driverless car illustration

© Kristen Solecki

Ready to Give up the Driver’s Seat?

Autonomous cars may well upend how you work—and where your customers want to live.

July - August
2018

The sight of a Chrysler Pacifica Hybrid minivan cruising down the street isn’t likely to turn heads—except if you happen to be in the Phoenix suburb of Tempe, Ariz. Some of the retrofitted models on the road in this southwestern town have a large, clunky dome sitting atop the roof, housing an array of sensors, including those for cameras, radar, and 3D laser technology. Pull up alongside the vehicle and you’ll find an even bigger surprise. While there may be passengers stretched out in the minivan’s two rows of back seats, there’s no one behind the wheel.

This scenario is becoming more common as driverless technology developer Waymo and other companies, such as Uber, test and refine ride-sharing programs using both autonomous vehicles—which require some degree of human response—and fully self-driving vehicles in select cities around the country. It’s the beginning of a movement toward taking humans out of the driver’s seat. What does that mean for you and your business? Once the novelty—and any nervousness—wears off, it could improve your ability to focus on clients while going out on showings together. But it’s not just your time in the car that stands to be affected. As driverless vehicles become mainstream in the next decade, they will likely enable easier, less stressful commutes for those who rely on autos to get to work, and that could influence consumer patterns—especially where people choose to live.

Steve Murray, founder and president of Denver-based real estate information company REAL Trends, muses about how his own life may shift. Without having to focus on the road during the congested, hour-long commute to work from his home in the Denver suburbs, Murray says, he’d be likely to live full-time at his getaway ranch an additional 40 miles from his city office. There’s broad consensus among transportation officials that, by connecting driverless vehicles to one another and to a broader highway communications network, existing roads will be much better able to handle traffic. Commute times likely will decrease. Fully self-driving vehicles “will blow up the anchor we have that requires us to deal with commuting time and distance,” Murray says.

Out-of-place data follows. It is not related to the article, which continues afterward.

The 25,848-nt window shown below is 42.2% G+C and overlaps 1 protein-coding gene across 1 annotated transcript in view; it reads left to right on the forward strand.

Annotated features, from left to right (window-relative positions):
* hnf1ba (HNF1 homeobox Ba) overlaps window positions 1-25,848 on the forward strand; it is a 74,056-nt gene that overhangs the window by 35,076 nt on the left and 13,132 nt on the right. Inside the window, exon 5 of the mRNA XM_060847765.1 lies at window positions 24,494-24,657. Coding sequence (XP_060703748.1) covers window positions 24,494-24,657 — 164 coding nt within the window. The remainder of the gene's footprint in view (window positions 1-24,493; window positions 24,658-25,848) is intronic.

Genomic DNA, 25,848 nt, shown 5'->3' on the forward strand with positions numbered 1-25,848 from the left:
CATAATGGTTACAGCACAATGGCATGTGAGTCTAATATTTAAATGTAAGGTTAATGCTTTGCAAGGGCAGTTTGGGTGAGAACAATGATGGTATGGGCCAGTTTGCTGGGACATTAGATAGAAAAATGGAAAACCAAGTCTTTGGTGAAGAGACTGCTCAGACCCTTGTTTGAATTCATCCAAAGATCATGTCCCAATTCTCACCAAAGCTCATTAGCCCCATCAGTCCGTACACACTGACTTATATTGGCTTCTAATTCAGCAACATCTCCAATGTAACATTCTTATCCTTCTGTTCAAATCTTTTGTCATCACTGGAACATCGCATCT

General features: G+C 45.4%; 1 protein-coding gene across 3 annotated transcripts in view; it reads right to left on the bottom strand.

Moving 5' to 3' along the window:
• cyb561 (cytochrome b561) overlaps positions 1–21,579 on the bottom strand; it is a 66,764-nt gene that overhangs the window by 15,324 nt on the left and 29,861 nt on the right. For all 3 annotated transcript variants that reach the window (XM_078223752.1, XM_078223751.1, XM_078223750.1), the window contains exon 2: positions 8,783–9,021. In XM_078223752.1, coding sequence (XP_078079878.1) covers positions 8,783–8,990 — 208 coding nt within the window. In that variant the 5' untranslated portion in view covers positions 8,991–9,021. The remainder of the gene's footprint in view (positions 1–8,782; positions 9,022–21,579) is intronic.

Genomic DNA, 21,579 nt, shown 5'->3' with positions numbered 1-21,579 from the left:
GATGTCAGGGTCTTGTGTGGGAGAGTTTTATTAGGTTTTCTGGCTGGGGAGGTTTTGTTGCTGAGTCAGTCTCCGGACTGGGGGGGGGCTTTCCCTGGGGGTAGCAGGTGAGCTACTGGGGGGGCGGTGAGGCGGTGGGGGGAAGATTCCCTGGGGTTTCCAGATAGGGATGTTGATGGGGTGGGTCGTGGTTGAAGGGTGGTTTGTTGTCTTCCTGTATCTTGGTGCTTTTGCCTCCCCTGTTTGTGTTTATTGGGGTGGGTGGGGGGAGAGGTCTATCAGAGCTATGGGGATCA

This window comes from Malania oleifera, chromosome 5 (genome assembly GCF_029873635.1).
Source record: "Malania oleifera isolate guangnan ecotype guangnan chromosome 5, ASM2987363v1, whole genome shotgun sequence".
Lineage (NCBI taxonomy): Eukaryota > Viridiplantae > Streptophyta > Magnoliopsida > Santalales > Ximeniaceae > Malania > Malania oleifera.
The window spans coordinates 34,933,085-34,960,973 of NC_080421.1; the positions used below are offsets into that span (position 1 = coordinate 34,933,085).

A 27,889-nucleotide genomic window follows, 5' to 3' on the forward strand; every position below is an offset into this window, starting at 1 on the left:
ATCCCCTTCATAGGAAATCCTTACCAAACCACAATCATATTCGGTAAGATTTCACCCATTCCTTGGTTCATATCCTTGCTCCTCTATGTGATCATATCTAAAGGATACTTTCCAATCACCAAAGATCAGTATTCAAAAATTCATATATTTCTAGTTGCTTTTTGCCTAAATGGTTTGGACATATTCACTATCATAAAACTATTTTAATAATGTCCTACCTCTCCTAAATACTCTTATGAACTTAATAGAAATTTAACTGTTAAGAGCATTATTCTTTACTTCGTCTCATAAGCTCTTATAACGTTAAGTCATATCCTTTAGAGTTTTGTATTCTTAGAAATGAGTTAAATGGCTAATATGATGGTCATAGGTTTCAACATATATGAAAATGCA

Real estate analysts predict that these cars could boost the appeal of inner cities as well as outlying exurbs. Reducing the hassles associated with traditional mass transit and eliminating the need to find and pay for parking, driverless ride-share programs—the model most automakers are eyeing—could draw more people to the urban core. For developers, urban land dedicated to surface lots and parking structures could be repurposed for more productive applications, such as parks, theaters, shops, or apartment buildings.

Fast and Furious Change

The first stages of change are underway. By the end of this year, Waymo plans to launch the world’s first commercial ride-sharing service in the Phoenix metro area using entirely driverless vehicles. “We’ve moved from research and development to operations and deployment,” CEO John Krafcik said during the New York Auto Show in April. Within a few years, Waymo hopes to have as many as 62,000 fully self-driving vehicles operating on roads across the U.S.

Already, a growing number of vehicles are rolling into dealer showrooms, offering semi-autonomous technology. Nissan’s ProPilot Assist system helps a vehicle hold its place in its lane with only marginal input from the driver. Audi’s Traffic Jam Pilot can operate virtually hands-free at low speeds, while Cadillac’s Super Cruise—a next-generation cruise control that senses traffic patterns and can apply the brake if a driver fails to do so—can do the same thing at highway speeds for hours at a time. And Tesla, which was among the first to offer this kind of capability, expects to launch a fully hands-free version of its Autopilot system by mid-2019, according to CEO Elon Musk.

In the lingo of automotive engineers, vehicle technology is reaching “Level 3” autonomy. But the real breakthroughs appear to be coming much faster than most observers expected: